North comes South: Part I

My good friend from college Blair came to visit me a few weeks back.  She was my first non-family member Yankee visitor and it was her first time in the south.  EVER.  It was a pretty big deal.

I picked up Blair at the airport early Wednesday afternoon and went over some ideas of things to do and try out during her stay.  Even though it was a little chilly (I’ll have you know it was 80 degrees the weekend prior), the afternoon she arrived was supposed to be the warmest of the days while she was here so I suggested we pack up a picnic and head out to Arrington Vineyards.  I had never been before but had been told by many people that I should go if I had the chance.  We packed up supplies in the largest beach tote known to man, picked up some cheese and olives at Whole Foods and headed on our merry way.

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After a scenic drive away from the city, we arrived at Arrington Vineyards for our free wine tasting.  Our server gave us his spiel, telling us we could try up to 8 different wines.  I asked Blair how many she was going to try, to which she replied, “8! I’m on vacation!”  I like the way she thinks.  No wonder we’re friends.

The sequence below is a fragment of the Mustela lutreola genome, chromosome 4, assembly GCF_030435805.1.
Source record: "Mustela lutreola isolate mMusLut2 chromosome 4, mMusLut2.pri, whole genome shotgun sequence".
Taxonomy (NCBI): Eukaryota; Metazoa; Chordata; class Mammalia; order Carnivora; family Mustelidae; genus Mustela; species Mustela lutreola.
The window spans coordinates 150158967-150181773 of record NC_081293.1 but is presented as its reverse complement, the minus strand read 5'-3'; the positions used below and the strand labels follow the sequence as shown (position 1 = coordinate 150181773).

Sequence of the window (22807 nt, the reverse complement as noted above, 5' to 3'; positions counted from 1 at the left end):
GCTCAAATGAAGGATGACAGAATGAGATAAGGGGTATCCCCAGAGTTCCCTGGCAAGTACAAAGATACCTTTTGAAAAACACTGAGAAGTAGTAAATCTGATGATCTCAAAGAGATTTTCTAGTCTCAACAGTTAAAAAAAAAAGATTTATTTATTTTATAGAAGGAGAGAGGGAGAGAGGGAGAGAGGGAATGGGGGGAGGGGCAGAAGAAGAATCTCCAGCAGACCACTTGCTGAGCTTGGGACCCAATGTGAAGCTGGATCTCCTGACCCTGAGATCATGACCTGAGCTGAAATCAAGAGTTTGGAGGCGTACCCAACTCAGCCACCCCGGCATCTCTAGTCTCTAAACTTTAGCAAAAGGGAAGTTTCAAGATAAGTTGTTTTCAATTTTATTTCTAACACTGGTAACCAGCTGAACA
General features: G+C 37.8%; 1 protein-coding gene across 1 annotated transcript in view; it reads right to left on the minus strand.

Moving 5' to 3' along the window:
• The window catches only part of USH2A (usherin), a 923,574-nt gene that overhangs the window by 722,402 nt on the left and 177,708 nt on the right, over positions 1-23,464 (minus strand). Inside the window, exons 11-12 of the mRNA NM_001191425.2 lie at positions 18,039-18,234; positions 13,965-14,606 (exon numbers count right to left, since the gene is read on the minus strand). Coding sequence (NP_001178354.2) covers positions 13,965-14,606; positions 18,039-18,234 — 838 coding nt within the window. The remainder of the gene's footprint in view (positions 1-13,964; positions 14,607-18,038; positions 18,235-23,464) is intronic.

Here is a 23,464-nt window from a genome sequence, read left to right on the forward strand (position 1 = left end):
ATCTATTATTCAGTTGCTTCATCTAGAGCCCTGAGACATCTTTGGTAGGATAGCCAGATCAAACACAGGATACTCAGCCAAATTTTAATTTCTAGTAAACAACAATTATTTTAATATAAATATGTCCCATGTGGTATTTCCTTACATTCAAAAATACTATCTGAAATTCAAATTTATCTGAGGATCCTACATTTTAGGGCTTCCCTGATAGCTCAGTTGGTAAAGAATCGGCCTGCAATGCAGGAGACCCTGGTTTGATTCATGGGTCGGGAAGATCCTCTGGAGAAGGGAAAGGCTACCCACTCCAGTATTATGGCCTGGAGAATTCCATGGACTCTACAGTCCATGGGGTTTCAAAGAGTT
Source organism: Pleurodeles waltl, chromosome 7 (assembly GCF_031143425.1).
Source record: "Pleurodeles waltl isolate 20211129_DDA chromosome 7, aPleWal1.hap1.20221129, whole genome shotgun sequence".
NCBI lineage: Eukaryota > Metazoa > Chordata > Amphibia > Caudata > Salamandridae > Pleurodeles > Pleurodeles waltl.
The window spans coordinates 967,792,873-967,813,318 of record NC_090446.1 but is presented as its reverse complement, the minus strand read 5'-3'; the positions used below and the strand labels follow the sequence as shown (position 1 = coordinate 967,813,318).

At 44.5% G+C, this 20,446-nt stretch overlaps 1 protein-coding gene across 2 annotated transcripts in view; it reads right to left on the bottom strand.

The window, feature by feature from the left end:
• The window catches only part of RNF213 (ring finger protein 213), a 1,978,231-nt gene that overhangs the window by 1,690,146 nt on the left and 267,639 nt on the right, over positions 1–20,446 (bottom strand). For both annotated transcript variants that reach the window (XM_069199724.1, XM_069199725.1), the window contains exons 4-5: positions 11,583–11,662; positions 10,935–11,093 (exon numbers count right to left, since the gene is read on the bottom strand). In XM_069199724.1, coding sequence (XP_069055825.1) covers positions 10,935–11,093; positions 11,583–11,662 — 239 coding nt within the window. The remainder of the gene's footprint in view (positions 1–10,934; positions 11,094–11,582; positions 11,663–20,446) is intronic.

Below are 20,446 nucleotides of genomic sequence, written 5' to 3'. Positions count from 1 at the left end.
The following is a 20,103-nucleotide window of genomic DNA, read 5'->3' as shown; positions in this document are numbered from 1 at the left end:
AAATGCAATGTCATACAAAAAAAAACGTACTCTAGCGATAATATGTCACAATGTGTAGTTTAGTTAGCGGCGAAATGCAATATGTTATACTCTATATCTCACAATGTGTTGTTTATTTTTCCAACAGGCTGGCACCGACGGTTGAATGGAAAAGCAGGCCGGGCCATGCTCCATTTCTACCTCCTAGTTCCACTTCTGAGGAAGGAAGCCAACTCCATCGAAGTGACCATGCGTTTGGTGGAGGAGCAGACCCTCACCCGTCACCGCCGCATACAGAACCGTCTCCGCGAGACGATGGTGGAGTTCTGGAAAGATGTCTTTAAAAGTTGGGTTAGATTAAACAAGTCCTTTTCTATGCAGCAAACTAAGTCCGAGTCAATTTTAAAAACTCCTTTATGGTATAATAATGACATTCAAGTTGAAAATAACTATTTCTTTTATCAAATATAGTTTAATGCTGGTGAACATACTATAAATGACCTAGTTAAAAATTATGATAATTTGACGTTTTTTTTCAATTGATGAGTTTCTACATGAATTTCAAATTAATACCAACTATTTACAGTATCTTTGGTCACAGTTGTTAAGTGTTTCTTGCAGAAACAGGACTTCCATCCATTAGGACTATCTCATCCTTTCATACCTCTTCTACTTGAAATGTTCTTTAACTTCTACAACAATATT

We were both starving and decided to nosh on the cute little crackers offered at the tasting to cleanse the palate between wines.  Blair referred to them as cracker pillows, because they did indeed look like pillows made out of a cracker.  Our server agreed and we giggled about it for a good 5 minutes.  For the record, this was before we had sampled any wine, which was unfortunate for Blair who tasted the crackers first.  I asked her how they tasted as she chewed for an eternity.

“Very…dry.   They make you thirsty.  In a bad way.”

I tried one or four also and concluded that they were indeed the driest crackers I’d ever tasted.  Who knew something so small and cute was capable of robbing your mouth of all moisture.  Perhaps they should use them at the dentist instead of that terrible saliva sucker thing…

For the rest of the trip, Blair and I referred to anything or anyone who put a damper on things as a cracker pillow.  As in, “Man, he was a real cracker pillow.”

Anyway, we tasted our 8 wines and decided on a bottle to purchase and enjoy with our picnic.